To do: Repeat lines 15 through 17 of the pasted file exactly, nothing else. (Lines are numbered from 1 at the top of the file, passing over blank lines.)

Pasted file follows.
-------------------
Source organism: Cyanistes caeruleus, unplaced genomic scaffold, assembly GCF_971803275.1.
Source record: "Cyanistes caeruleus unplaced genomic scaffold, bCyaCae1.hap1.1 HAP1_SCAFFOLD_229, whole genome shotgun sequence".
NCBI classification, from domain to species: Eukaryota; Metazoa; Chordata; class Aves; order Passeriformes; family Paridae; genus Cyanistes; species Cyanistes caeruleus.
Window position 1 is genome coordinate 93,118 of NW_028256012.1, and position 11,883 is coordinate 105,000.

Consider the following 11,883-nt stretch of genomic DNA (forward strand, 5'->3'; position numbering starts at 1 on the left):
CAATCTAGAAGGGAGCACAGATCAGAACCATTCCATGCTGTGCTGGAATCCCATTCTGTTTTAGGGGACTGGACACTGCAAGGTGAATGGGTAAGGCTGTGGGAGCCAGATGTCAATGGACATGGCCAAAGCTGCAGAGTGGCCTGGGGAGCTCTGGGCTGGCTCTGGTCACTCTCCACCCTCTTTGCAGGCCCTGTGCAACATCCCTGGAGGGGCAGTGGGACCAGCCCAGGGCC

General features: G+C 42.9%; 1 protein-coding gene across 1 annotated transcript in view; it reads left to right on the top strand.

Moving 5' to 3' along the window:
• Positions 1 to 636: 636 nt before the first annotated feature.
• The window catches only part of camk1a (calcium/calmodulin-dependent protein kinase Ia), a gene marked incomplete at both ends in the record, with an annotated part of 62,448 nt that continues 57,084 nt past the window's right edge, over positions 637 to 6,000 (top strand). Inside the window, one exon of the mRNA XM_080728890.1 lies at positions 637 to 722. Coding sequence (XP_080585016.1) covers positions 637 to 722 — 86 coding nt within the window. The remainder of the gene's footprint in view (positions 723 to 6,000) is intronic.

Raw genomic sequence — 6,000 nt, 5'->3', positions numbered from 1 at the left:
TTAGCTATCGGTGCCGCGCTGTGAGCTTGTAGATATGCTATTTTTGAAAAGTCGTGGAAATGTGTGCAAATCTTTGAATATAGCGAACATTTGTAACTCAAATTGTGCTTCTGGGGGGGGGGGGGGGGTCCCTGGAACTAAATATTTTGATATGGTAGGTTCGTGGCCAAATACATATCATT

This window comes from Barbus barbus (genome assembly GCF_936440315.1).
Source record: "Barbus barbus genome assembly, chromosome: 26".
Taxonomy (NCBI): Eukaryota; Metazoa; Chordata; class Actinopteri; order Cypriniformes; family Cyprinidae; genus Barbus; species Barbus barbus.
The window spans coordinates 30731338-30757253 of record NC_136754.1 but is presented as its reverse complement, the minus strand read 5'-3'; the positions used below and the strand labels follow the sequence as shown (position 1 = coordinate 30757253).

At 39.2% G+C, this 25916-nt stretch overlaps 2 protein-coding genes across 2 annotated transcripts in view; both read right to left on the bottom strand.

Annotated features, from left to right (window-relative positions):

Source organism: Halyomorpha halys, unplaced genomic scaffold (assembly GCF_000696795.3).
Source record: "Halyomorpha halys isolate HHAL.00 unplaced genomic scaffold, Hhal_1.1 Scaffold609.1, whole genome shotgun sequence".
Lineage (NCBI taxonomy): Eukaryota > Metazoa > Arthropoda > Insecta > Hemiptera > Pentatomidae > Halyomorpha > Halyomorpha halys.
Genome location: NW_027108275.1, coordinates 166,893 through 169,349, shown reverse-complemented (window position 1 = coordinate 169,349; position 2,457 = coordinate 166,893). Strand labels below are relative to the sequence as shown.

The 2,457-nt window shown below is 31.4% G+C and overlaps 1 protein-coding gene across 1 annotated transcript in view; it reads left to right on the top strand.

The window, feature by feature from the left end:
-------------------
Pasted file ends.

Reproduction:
Taxonomy (NCBI): Eukaryota; Metazoa; Chordata; class Actinopteri; order Cypriniformes; family Cyprinidae; genus Barbus; species Barbus barbus.
The window spans coordinates 30731338-30757253 of record NC_136754.1 but is presented as its reverse complement, the minus strand read 5'-3'; the positions used below and the strand labels follow the sequence as shown (position 1 = coordinate 30757253).

At 39.2% G+C, this 25916-nt stretch overlaps 2 protein-coding genes across 2 annotated transcripts in view; both read right to left on the bottom strand.